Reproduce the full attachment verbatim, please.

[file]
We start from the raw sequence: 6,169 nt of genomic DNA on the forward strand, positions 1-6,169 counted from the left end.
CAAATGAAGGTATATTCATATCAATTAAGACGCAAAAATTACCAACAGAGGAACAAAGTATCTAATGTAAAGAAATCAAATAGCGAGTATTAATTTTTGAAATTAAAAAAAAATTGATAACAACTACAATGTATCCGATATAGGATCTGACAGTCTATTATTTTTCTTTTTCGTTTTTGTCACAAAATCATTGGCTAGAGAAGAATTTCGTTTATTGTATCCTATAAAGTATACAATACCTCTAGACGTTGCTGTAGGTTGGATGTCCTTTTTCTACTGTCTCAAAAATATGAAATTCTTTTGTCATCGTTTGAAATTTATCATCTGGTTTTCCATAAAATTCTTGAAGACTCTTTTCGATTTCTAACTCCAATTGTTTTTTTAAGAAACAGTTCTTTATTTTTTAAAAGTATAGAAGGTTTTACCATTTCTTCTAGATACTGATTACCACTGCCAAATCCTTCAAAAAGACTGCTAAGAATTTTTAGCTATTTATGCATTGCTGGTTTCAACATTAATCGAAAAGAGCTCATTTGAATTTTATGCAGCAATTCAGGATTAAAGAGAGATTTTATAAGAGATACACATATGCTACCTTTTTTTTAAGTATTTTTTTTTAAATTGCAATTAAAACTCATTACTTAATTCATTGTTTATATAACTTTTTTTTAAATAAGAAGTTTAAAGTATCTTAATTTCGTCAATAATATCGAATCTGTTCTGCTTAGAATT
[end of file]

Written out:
We start from the raw sequence: 6,169 nt of genomic DNA on the forward strand, positions 1-6,169 counted from the left end.
CAAATGAAGGTATATTCATATCAATTAAGACGCAAAAATTACCAACAGAGGAACAAAGTATCTAATGTAAAGAAATCAAATAGCGAGTATTAATTTTTGAAATTAAAAAAAAATTGATAACAACTACAATGTATCCGATATAGGATCTGACAGTCTATTATTTTTCTTTTTCGTTTTTGTCACAAAATCATTGGCTAGAGAAGAATTTCGTTTATTGTATCCTATAAAGTATACAATACCTCTAGACGTTGCTGTAGGTTGGATGTCCTTTTTCTACTGTCTCAAAAATATGAAATTCTTTTGTCATCGTTTGAAATTTATCATCTGGTTTTCCATAAAATTCTTGAAGACTCTTTTCGATTTCTAACTCCAATTGTTTTTTTAAGAAACAGTTCTTTATTTTTTAAAAGTATAGAAGGTTTTACCATTTCTTCTAGATACTGATTACCACTGCCAAATCCTTCAAAAAGACTGCTAAGAATTTTTAGCTATTTATGCATTGCTGGTTTCAACATTAATCGAAAAGAGCTCATTTGAATTTTATGCAGCAATTCAGGATTAAAGAGAGATTTTATAAGAGATACACATATGCTACCTTTTTTTTAAGTATTTTTTTTTAAATTGCAATTAAAACTCATTACTTAATTCATTGTTTATATAACTTTTTTTTAAATAAGAAGTTTAAAGTATCTTAATTTCGTCAATAATATCGAATCTGTTCTGCTTAGAATT